01 Mar 2013
Bringing It Back Home
Nonprofit leaders and HBS faculty alike benefit from the virtuous circle that is the Strategic Perspectives program.by Constantine von HoffmanTopics:
Since the Strategic Perspectives in Nonprofit Management (SPNM) program was launched at HBS 17 years ago, it has provided nonprofits with something they need but can rarely afford:
SPNM, which is offered through the School's Executive Education program in conjunction with the Social Enterprise Initiative, gives nonprofit leaders the tools to look at their operations from a strategic level. The giving goes both ways, however. The faculty—including Alnoor Ebraham, Allen Grossman, Janice Hammond, Warren McFarlan, Kash Rangan, Howard Stevenson, and others—all say the
participants inspire them. That inspiration ranges from
sharing the passion of people dedicated to improving their communities to learning real-world problems that help with their research and case writing.
Each summer SPNM brings together some 150 leaders of nonprofits from around the globe for a weeklong intensive education in building strategic perspectives. And intensive it is: Participants address everything from establishing methods of
fiscal accountability to assessing organizational
performance to mobilizing resources for change.
"We had 18 cases and usually covered 3 a day in class," recalls Gary Millspaugh, former executive director of the Allentown (PA) Rescue Mission. Because the program involves much more than case studies, many participants do a lot of work beforehand to gain the most from their SPNM experience.
"Several weeks before the program started
I printed out all the case studies," says David Jernigan, executive director of KIPP Metro Atlanta, a charter school network. "I decided to do all the work before I arrived so I could spend my time
really digging in and networking."
While there is a heavy workload, getting others' perspectives on their organizations and the challenges they face is an essential part of the experience. And the range of perspectives is amazing. The geographic diversity of the participants is matched and possibly exceeded by the diversity of the causes and organizations they represent, such as the AIDS Foundation of Chicago, the British Library, Catholic Charities USA, Fundación Paraguaya, Goodwill Industries International, the Humane Society of the United States,
and Musica Viva Australia. In any given year, about half of SPNM participants represent organizations with annual budgets of less than $5 million, and
the other half ranges to more than $50 million a year.
To get the most from this wide range of experience, participants break into small groups and
present a challenge currently facing his or her
"In our study group, there was a gentleman who ran a homeless shelter, a woman who ran a worldwide orphan program, and a woman from Ghana who was doing social justice work there," says Jernigan. "I found that the lens through which people approach a problem based on their own experiences to be quite intriguing. As I presented the challenge that I was grappling with, it really helped me to think it through in a very strategic way."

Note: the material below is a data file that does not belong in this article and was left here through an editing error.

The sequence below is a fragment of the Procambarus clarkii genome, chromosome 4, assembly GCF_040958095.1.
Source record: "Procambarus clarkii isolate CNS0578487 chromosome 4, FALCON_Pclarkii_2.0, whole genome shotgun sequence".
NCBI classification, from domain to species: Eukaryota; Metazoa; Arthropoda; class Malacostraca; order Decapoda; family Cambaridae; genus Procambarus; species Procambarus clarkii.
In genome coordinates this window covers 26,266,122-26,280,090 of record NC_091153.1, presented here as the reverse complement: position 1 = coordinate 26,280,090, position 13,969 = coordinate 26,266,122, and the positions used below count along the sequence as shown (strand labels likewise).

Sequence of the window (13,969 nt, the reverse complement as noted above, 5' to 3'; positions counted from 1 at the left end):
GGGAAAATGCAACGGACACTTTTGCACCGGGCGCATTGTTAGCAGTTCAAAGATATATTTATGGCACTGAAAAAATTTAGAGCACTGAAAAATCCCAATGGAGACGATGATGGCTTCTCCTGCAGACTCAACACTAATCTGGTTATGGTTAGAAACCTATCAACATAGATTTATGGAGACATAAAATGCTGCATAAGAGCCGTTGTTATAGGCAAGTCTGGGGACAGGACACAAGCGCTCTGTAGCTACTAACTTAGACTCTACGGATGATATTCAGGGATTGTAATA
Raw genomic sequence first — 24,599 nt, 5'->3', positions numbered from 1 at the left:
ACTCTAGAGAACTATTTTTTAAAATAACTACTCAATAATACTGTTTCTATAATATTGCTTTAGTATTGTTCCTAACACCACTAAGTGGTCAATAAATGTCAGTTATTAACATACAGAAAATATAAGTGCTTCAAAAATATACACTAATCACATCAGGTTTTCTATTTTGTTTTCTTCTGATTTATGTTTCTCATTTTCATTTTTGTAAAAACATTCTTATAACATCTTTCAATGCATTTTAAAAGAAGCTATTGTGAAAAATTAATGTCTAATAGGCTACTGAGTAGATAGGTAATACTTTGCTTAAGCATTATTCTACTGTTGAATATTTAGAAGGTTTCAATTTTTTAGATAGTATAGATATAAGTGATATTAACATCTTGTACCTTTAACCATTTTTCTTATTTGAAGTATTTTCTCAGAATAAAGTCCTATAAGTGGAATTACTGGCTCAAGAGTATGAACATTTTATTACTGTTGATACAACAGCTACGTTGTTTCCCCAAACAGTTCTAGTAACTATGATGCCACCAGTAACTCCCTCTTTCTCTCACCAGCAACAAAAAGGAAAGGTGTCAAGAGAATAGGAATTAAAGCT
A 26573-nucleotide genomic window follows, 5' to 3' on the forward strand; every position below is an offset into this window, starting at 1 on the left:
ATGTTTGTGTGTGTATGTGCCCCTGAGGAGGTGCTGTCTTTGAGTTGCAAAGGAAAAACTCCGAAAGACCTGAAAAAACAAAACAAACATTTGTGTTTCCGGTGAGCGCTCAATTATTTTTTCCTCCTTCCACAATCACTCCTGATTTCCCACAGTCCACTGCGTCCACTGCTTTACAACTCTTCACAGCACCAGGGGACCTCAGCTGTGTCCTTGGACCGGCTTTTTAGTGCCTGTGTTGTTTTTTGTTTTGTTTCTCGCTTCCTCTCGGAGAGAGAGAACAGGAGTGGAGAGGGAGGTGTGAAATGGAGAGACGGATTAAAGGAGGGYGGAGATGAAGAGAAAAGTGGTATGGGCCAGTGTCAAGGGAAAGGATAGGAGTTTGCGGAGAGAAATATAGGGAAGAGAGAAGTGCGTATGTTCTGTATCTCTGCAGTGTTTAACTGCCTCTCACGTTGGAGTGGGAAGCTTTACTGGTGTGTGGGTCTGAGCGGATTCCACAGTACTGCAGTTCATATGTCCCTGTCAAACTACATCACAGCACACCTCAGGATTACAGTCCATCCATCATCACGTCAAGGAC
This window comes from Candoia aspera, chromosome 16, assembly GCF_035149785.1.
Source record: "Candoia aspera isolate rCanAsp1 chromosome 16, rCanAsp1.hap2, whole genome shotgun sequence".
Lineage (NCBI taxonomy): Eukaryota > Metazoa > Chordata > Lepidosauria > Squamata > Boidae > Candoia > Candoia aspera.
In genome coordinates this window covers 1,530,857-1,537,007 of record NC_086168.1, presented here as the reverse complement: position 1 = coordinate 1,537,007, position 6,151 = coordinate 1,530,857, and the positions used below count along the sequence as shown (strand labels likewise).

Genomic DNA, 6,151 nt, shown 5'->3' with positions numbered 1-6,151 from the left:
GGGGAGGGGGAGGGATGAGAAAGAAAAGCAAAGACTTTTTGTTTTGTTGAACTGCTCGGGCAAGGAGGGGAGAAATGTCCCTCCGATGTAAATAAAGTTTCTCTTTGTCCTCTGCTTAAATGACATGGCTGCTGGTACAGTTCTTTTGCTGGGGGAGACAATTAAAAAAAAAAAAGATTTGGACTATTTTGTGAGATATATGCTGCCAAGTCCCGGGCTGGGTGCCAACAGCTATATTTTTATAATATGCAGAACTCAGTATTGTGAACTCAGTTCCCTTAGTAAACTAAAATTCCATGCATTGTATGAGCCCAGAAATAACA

Despite all the coursework and interactions with the professors, both faculty and participants agree that SPNM is a powerful collaboration and academic experience because of the tremendous knowledge possessed by everyone involved.
"The program is a huge source of data for us about what is going on in the world," says SPNM faculty chair Herman ("Dutch") Leonard, the Eliot I. Snider and Family Professor of Business Administration at HBS. "The participants bring literally hundreds of examples every year to us.
"You hear conversations in class where someone says, 'I've got something sort of like this but I approach it differently,' and those are the inspiration for new cases. Those conversations inform the way we approach the discussion and the examples we use."
It also gives the faculty plenty of ideas for new case studies. It was through such a discussion that Allen Grossman, the MBA Class of 1957 Professor of Management Practice, first heard about the Mexican health-care nonprofit Salud Digna, which he calls "one of the most stunning and efficient nonprofit organizations that I have ever observed."
Salud Digna's CEO, Hugo Moreno, attended one of the School's executive social enterprise programs, and the more Grossman learned of the company and its plans the more he was impressed.
"Salud Digna was expanding rapidly in Mexico, and what was interesting to me is they had plans to open a branch in Los Angeles," says Grossman, who wrote the case study "Salud Digna: Successfully Competing with For-Profit Organizations."
"This is one of very few examples where a nonprofit is scaling into the United States—and it's doing quite well at this point. It turns around the stereotype that it is the North always helping the South. It was a real revelation not only to me but
to the other participants as well."
SPNM creates this sort of virtuous circle as executives come in, learn ways to better their own organizations, and share information that the faculty then turns into program improvements. The program also gives the faculty an unparalleled knowledge not just about running nonprofits in general but also about the challenges they face today, which are very different from even a few years ago.
"I could tell that Dutch Leonard had spent his life thinking about how to build organizations," says Mike Marriner, the cofounder of Roadtrip Nation. "He has the mind of an economist and the heart of a social worker."
SPNM began in 1995 as one of the first major undertakings of the Social Enterprise Initiative, which had been launched two years before.
In those early years, SEI's research focused on helping nonprofits operate more effectively by adapting private-
sector management practices. SPNM was developed both to share that information with nonprofits, which could test and refine these methods,
and to provide faculty with insights and inspiration for their research.